Cord Blood Banking

You’ve probably heard of cord blood banking, or at least seen the shiny brochures advertising it. But most of us don’t really understand what cord blood is, or why we may or may not want to bank it. 

What is cord blood? 

“Cord blood” simply refers to the small amount of blood that can be taken from the umbilical cord and placenta after a baby is born. This blood is rich in stem cells, which are a special kind of cells that could grow and develop into any type of cell in the body. 

How can cord blood be used? 

Cord blood (along with its stem cells) can be harvested shortly after birth (at no risk to the mother or baby) and then stored for later use. There are a number of diseases that can be treated with stem cell transplants, such as: 

  • certain cancers 
  • aplastic anemia 
  • sickle cell disease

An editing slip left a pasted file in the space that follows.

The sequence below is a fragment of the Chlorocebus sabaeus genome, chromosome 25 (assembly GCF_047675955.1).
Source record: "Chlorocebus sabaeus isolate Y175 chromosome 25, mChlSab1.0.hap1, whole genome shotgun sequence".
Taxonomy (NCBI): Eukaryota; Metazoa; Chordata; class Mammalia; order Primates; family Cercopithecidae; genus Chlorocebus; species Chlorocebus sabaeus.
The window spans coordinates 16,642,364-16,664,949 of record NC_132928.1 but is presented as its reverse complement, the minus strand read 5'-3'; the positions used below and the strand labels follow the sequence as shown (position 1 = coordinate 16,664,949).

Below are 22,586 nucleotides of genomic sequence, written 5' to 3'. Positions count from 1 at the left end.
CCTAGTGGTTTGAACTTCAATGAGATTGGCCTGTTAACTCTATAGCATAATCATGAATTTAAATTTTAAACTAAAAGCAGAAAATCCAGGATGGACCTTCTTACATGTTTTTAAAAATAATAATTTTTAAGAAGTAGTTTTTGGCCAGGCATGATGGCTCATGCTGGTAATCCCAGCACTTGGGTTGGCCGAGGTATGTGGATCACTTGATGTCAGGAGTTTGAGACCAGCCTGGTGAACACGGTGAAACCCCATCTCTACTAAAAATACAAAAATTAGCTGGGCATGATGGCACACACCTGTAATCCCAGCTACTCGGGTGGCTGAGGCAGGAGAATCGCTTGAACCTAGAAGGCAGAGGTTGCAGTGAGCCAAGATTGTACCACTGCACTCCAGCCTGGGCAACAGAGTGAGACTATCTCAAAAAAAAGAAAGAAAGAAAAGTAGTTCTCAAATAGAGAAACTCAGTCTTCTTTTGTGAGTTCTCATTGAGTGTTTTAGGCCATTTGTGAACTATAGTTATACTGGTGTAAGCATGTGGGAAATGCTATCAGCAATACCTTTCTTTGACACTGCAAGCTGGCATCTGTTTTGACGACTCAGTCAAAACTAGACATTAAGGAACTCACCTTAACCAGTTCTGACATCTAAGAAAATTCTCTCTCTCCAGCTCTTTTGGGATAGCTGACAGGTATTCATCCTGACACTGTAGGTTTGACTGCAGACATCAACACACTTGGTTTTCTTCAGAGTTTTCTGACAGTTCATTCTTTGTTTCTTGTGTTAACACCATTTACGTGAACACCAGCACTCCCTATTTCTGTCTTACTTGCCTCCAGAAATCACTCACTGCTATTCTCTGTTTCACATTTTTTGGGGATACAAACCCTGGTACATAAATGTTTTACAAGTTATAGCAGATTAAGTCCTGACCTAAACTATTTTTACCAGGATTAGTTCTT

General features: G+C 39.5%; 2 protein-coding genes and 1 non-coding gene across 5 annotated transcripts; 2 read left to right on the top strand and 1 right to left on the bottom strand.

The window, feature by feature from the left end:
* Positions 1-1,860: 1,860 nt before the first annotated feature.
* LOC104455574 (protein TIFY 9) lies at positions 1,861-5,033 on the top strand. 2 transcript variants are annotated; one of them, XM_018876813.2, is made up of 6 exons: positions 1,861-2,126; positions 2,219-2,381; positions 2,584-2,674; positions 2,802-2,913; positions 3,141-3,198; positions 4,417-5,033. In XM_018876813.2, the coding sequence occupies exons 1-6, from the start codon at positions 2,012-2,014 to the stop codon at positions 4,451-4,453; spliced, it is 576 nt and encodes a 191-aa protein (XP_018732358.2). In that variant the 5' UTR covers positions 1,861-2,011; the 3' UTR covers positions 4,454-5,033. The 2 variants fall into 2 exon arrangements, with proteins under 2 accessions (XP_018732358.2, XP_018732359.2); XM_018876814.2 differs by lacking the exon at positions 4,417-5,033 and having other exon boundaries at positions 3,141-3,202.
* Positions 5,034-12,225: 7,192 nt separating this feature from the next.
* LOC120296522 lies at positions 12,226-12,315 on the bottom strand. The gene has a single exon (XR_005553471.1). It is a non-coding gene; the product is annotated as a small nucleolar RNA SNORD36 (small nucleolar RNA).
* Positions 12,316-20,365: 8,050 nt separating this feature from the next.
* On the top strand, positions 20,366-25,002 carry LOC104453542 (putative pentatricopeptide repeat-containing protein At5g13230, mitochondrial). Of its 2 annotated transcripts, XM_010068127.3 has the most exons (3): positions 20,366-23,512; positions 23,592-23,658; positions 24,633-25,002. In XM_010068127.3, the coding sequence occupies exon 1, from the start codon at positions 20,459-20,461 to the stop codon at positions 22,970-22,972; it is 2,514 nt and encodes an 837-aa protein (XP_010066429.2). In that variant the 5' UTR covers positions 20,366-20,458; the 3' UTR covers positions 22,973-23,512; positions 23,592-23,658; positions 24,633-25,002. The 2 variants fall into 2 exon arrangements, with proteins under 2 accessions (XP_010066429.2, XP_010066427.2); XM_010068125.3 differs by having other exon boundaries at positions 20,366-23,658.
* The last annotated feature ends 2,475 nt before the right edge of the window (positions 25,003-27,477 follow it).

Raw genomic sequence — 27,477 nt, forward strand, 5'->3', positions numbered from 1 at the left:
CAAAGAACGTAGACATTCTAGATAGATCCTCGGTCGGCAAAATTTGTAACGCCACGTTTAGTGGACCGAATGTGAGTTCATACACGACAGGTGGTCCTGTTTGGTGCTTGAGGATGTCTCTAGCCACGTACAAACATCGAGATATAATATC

• immune system disorders 

Should I bank my baby’s cord blood? 

Some parents choose to bank cord blood in case their child develops a serious disease later in life that might be treatable with his or her own stem cells. If the parents already have a child with one of these diseases, they might bank their next child’s cord blood in case it could help the sick sibling. Private banking of cord blood is generally quite expensive, so you would need to weigh the cost and benefit for your family. 

Cord blood can also be donated to public banks, which may then use the stem cells for research or to treat any patient who needs them, and for whom the blood is a match. There is no cost to donate cord blood. 

If you’re considering cord blood banking, be sure and do your own research and then talk about your options with your health care provider.